Posted Tuesday, April 01, 2008 | Review Permalink
daveconn
PROG REVIEWER
3 stars I had an idea in my head of what a solo Phil Manzanera album would sound like, and it sounded like this. THIS, in case you're wondering, is art pop/rock that not only sounds like his various side projects but enlists many of them as well: Roxy Music, Split Enz, Godley and Creme, Brian Eno's backing band. Roxy fans are likely to have the most interest in Manzanera's solo career, and yet K-Scope is more likely to please fans of early Split Enz or Godley and Creme. The songs (there are only three instrumentals) feature Tim Finn, John Wetton and Bill MacCormick on vocals (logical deduction tells me that Bill and brother Ian are responsible for the silly lyrics, which are less clever than Eno but in the same bananaland). When Tim's singing, which is about half the time, it's hard to escape the Split Enz comparison. Bill MacCormick surprises with two vocals, including the charming "Gone Flying," while John Wetton (marbles firmly in cheek) is fairly credited with "voices" on "Numbers." Despite the revolving vocalists, K-Scope remains a consistent listening experience because the same left- of-center principles are at work in every song. While Eno more was more consistently inventive, K-Scope is a better record than G&C's L, perhaps because Manzanera doesn't seem to have so large an ego to feed. He sticks to his strength (the lead guitar) and surrounds himself with smart folks who know what to do: Mel Collins, Simon Phillips, etc. Highlights include "Gone Flying," "Walking Through Heaven's Door" and the instrumental "K-Scope." Whether this is the best of the Manzanera solo elpees, well, I couldn't tell you. However, he deserves a gold star simply for not copping out with an album of instrumental fuzz like Robert Fripp, Andy Summers and the other gauzy guitarists of his generation (although the closing "You Are Here" suggests it may be a suitable destination for PM some day).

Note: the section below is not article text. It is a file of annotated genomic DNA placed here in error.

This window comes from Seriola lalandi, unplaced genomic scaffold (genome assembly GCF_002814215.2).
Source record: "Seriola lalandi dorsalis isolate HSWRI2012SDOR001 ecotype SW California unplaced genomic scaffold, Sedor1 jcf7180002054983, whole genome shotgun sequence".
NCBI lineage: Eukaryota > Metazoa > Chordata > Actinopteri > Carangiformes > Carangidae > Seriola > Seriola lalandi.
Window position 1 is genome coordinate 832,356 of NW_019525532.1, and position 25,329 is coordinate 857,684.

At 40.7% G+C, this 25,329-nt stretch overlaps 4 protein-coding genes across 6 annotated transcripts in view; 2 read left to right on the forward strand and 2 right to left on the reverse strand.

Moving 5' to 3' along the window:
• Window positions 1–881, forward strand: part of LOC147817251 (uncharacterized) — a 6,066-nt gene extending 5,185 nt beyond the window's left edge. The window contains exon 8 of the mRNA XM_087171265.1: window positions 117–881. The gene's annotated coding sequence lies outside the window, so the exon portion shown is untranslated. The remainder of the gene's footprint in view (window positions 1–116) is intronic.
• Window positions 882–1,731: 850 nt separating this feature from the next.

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Send comments to daveconn (BETA) | Report this review (#288961)
Posted Saturday, July 03, 2010 | Review Permalink
Evolver
SPECIAL COLLABORATOR
Crossover & JazzRock/Fusion Teams
4 stars I happen to love this album. Sure, it's not truly prog, but it is adventurous, in the same way as a 10cc album might be. The album is extremely well produced, and extremely well written. I really find the whole thing quite infectuous.